Homemade tomato sauce adds zest to meals
Tomato sauce is a staple in Italian cooking and other cuisines. Many families have special recipes for their own tomato sauces. Such sauces are served during leisurely Sunday afternoon meals featuring pasta and meats.
Tomato-based sauces have many names among Italians. “Sugo” is a word that broadly defines “sauce,” and can be applied to tomato-based varieties. “Ragú” implies that the sauce was reduced to obtain a more concentrated flavor profile after cooking it for hours. Marinara originated in Naples and means “sailor-style.” It is a classic sugo made from a few simple ingredients. An alternative to simmered sugo is salsa, which is made quickly with pureed tomatoes and does not contain meat or vegetables. It’s ideal as a summer dressing for pasta and needn’t be cooked for long.
It’s relatively easy to make homemade tomato sauce, and by doing so one can save quite a bit of money over the jarred varieties sold at supermarkets. The freshness of homemade sauce cannot be replicated — especially if the sugo is made with tomatoes plucked from a backyard garden. For those new to homemade sauce, this recipe for “Sugo di Pomodoro” from “Nick Stellino’s Family Kitchen” (G.P Putnam’s Sons) is a fine place to start.
Sugo di Pomodoro
Makes 5 1⁄2 cups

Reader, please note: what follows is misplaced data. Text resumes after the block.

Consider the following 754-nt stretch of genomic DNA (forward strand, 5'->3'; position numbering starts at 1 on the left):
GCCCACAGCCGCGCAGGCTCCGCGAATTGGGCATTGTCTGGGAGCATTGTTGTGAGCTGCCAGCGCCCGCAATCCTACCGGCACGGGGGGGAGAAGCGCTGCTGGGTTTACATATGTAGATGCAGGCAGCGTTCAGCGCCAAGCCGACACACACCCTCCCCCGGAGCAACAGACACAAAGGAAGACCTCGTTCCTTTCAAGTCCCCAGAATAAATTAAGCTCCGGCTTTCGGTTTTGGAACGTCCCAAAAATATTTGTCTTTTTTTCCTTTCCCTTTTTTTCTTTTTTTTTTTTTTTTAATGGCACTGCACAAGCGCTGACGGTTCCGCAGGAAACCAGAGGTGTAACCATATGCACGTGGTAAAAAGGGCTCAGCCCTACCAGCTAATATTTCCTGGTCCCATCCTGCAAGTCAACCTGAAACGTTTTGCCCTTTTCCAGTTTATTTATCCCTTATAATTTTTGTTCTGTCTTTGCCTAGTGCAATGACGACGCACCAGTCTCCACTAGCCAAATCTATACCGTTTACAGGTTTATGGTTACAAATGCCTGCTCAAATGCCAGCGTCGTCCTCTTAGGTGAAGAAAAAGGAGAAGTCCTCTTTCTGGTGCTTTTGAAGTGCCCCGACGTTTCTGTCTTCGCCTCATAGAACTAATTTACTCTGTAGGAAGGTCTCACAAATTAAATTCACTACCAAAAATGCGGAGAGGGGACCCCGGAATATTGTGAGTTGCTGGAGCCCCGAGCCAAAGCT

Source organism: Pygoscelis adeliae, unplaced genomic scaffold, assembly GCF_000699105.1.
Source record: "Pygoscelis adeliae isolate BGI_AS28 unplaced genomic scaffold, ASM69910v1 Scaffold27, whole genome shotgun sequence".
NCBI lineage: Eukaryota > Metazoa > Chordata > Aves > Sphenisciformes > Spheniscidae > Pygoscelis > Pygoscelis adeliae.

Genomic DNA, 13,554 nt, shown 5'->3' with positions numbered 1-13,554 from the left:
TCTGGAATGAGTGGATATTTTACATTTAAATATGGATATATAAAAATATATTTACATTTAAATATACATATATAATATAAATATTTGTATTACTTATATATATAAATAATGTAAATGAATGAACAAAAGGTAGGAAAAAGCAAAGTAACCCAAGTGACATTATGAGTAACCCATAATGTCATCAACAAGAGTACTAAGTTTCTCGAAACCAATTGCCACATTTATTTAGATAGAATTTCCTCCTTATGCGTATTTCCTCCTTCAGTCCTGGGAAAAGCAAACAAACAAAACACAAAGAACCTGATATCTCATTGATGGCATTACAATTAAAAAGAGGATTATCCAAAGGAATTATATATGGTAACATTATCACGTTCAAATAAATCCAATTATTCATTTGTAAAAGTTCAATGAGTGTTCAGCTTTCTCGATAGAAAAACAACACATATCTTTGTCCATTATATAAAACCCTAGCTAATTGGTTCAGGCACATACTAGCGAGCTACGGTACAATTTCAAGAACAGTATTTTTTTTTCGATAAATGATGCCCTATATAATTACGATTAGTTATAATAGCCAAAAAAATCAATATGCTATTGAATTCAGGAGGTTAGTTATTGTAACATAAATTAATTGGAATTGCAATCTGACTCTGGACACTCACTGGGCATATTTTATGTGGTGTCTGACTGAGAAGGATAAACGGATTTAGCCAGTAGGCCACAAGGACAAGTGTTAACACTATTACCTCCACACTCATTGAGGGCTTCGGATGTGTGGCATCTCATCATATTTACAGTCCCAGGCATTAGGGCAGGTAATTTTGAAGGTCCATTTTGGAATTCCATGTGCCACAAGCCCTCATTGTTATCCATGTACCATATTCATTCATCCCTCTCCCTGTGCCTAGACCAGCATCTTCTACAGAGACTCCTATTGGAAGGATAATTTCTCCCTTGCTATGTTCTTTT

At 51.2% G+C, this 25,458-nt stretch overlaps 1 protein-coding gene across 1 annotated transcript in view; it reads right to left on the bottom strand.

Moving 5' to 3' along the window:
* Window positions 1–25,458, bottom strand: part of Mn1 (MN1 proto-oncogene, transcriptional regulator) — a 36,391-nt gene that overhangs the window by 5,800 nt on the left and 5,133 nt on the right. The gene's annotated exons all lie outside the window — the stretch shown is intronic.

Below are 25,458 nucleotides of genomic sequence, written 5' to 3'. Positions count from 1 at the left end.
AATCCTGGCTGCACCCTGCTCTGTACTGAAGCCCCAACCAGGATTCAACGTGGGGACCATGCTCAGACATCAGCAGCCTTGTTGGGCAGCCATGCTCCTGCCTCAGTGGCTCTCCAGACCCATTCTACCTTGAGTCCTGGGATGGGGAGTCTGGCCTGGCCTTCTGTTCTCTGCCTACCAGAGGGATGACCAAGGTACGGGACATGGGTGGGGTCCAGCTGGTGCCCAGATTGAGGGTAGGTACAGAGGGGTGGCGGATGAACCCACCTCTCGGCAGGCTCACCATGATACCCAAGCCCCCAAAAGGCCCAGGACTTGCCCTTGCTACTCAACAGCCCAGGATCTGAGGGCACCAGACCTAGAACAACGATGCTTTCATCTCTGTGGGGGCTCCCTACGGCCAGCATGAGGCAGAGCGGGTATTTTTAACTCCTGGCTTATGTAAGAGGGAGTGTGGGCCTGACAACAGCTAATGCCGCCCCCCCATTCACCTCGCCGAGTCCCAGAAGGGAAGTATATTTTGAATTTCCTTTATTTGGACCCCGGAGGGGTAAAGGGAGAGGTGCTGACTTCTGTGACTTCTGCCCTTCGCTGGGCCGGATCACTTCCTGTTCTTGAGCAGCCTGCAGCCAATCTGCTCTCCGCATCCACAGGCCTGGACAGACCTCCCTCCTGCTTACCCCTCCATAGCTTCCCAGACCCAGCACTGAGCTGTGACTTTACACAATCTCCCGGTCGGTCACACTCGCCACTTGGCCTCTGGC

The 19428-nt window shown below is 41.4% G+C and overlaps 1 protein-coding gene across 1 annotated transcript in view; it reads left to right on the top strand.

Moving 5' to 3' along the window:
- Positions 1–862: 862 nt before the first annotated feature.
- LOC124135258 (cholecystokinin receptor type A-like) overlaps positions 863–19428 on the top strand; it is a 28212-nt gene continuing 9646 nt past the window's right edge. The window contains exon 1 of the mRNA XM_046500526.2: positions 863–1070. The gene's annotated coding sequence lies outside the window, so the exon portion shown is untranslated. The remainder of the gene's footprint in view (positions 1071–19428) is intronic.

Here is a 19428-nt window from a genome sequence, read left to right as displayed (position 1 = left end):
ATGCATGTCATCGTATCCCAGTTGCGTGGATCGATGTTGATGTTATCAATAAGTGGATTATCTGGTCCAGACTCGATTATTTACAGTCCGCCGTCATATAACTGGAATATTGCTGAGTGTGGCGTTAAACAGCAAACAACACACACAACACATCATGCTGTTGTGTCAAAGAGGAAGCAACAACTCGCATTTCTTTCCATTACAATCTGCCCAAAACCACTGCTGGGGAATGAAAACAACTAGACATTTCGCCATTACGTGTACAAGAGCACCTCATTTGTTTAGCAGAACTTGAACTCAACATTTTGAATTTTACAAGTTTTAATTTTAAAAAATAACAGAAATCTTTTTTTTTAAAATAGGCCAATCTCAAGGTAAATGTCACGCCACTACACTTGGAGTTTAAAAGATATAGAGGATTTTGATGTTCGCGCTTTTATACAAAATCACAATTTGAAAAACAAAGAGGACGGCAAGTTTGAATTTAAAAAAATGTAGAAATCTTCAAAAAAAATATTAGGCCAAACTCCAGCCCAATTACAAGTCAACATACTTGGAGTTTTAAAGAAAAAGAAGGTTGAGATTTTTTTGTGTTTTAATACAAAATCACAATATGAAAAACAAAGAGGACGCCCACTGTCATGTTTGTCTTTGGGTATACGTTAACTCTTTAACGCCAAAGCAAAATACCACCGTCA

6 tablespoons olive oil
6 whole garlic cloves, peeled
1 cup finely chopped onion
1⁄4 teaspoon red pepper flakes
1 28-ounce can peeled Italian tomatoes with basil, drained and chopped, juice reserved (see tip below)
12 fresh basil leaves, or 11⁄4 teaspoons dried
1⁄4 teaspoon dried oregano
1 teaspoon salt (see tip below)
In a 3-quart saucepan, heat the oil, garlic, onion, and red pepper flakes over medium-high heat. Cook for 5 minutes, stirring well. Reduce heat to medium-low and cook for 10 minutes, stirring every 5 minutes. Add the tomatoes, basil, oregano, and salt. Stir well and cook 5 minutes over medium heat.
Add the reserved tomato juice, and bring to a boil over high heat. Reduce heat and simmer for 30 minutes, stirring occasionally.
When the sauce has finished cooking, let it cool to room temperature, and then process to a smooth consistency in a food processor. You may notice that the color changes slightly in the processor; do not worry — this is normal, and it will not affect the flavor. The sauce can be frozen for up to a month.
Chef’s tips: The best canned tomatoes to use in this sauce are those packed in Italy; the American product tends to be too tart. If you use American tomatoes, add 1⁄2 teaspoon sugar when you are cooking them.
This is a basic sauce used mainly to prepare other sauces. If you want to use it over pasta, you might add a bit more salt, according to your taste. TF228179
For those new to homemade sauce, this recipe for “Sugo di Pomodoro” from “Nick Stellino’s Family Kitchen” (G.P Putnam’s Sons) is a fine place to start.
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